(Photo: Chief Executive Carrie Lam meets Thai Prime Minister Prayut Chan-o-cha in her recent visit to Thailand in August. Government image.)
The recent official visit to Thailand of Hong Kong SAR Chief Executive Carrie Lam and warm welcome by the prime minister of Thailand, Prayuth Chan-ocha, could mean a new chapter of closer economic collaboration between the two governments.
Thailand, a member of Southeast Asian countries (SEA), is one of Hong Kong’s major trade partners and vice versa. As the second largest economy in the 10-nation ASEAN following Indonesia, Thailand was Hong Kong’s 11th largest export market and the 9th largest import source in the first seven months of 2017. Hong Kong’s cumulative FDI in Thailand reached US$10.9 billion in 2016, making it the 5th largest FDI contributor.
While Hong Kong has been focusing on the mainland market over the past decade, Singapore has already seized the opportunities to conclude free trade agreements (FTAs) with all the major countries in Southeast Asia. Having said that, it seems Hong Kong has realized such lost opportunities and has taken a major catch-up step in signing the ASEAN Hong Kong China Free Trade Agreement (AHKCFTA) with the Association of Southeast Asian Nations (ASEAN) in November after three years since the talks first initiated. This sends a clear message that the Hong Kong government are getting serious about the importance of this region.
With China’s Belt and Road mega-initiative to open trade routes and build infrastructure from Asia to Europe and to Africa, the Hong Kong SAR government should collaborate with Thailand more than ever. Over the past few years, the Thai government has accelerated the implementation of national reform, including the “Thailand 4.0” policy in stabilising the country, modernising the economy and accelerating economic growth. Ten industries focusing on innovations are expected to be the new growth engines to help create a smart and digital economy, including next-generation automotive, smart electronics, biotechnology, robotics, biofuels, digital, medical and healthcare, and high-income and medical tourism. Aside from improving national broadband network, building SME digital parks, and nurturing innovative start-ups, the government is developing the Eastern Economic Corridor (EEC), which spans the three provinces of Chonburi, Rayong and Chachoengsao. The EEC is designated for developing high-tech industry clusters and becoming a hub for industrial, infrastructure and urban development in ASEAN. The Thai government expects the EEC to draw in 1.5 trillion baht (US$43 billion) worth of investment in infrastructure and industrial projects. ECC would link up with China’s Belt and Road Initiative, as part of a push to encourage economic growth and could be beneficial for China and the rest of Southeast Asia.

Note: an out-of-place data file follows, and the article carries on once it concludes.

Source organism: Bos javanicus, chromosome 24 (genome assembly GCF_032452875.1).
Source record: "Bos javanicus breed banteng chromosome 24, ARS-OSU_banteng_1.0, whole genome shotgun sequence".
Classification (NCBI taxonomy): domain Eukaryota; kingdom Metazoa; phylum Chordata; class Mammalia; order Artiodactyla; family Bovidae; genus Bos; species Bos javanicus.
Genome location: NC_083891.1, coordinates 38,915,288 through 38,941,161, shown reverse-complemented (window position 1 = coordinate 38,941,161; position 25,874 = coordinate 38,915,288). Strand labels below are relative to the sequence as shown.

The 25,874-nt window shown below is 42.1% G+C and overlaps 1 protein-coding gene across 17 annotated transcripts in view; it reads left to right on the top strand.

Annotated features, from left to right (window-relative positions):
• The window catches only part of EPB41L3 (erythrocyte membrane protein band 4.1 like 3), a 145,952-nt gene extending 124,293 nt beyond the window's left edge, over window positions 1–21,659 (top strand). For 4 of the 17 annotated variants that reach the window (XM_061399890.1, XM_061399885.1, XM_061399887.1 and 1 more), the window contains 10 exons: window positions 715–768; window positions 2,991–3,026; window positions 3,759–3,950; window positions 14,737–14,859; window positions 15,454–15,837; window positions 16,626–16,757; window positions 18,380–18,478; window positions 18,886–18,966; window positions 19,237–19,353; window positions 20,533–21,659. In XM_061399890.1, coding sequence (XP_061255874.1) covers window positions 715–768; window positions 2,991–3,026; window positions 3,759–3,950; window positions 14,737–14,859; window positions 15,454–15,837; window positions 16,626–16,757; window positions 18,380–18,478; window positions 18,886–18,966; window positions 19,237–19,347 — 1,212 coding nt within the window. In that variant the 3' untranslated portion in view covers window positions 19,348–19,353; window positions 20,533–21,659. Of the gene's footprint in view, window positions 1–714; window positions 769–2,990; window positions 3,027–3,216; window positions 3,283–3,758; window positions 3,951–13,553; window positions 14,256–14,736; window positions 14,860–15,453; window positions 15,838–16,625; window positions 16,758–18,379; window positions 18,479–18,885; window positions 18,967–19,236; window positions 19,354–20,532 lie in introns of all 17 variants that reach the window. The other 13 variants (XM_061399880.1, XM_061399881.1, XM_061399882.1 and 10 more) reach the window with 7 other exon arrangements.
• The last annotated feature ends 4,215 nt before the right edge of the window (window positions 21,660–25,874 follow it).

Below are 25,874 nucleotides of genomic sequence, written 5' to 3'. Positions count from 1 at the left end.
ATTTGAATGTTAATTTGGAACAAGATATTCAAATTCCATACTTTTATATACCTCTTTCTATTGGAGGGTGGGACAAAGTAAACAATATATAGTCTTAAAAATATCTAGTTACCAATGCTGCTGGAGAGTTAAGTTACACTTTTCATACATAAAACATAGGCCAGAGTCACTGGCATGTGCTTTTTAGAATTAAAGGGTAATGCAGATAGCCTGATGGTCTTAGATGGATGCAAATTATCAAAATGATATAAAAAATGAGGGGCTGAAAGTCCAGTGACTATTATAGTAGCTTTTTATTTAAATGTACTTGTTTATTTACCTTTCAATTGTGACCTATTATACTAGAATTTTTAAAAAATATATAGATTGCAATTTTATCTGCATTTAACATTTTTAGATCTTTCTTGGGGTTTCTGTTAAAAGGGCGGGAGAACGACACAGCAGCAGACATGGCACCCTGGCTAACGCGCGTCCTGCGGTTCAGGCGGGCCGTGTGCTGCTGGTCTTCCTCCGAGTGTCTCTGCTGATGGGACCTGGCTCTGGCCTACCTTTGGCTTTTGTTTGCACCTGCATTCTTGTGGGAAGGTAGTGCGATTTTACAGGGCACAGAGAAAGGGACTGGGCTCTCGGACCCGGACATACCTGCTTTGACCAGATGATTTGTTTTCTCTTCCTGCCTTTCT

Recently, there have been some positive signs from both governments in working together. Following Thai prime minister’s proposal to open Hong Kong’s economic and trade office (ETO) in Thailand during her recent official Thailand visit, Lam already announced the establishment of the new ETO in Bangkok, which is the third of its kind in ASEAN after Singapore and Jakarta. Choosing Thailand for this purpose is indeed a smart choice as it has a substantial advantage over other countries due to the fact that it is a major trade and financial hub in the heartland of Southeast Asia that connects Cambodia, Laos, Myanmar, Vietnam and Thailand (CLMVT), a thriving market of 230 million people. In turn, Thailand’s immigration chief recently revealed that both immigration offices are exploring the possibility that visitors from Hong Kong would be eligible to use automatic passport scanners to enter Bangkok – a privilege Thai citizens have enjoyed for some time. If both immigration offices could agree in details, the processing time per would be reduced from one minute to as little as 20 seconds and the long queues would soon be a thing of the past for travelers from Hong Kong.
A closer economic collaboration between Hong Kong and Thailand could mean a big win-win for both parties. For Thailand, Hong Kong could be a gateway to a market with massive potential like Guangdong, Hong Kong, Macau Bay area and Southern China. And for Hong Kong, Thailand could potentially accelerate the Belt and Road and open the door to Mekong Delta and Southeast Asia especially CLMVT. After all, in the face of protectionist sentiments in other parts of the world, Hong Kong could continue setting a good example for freer and more open trade in this thriving region.
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Mr Krutkrongchai is Director of Hong Kong – Thailand Business Council and Head of Business Strategy, AIA International Limited. He is also a Diversity List candidate.
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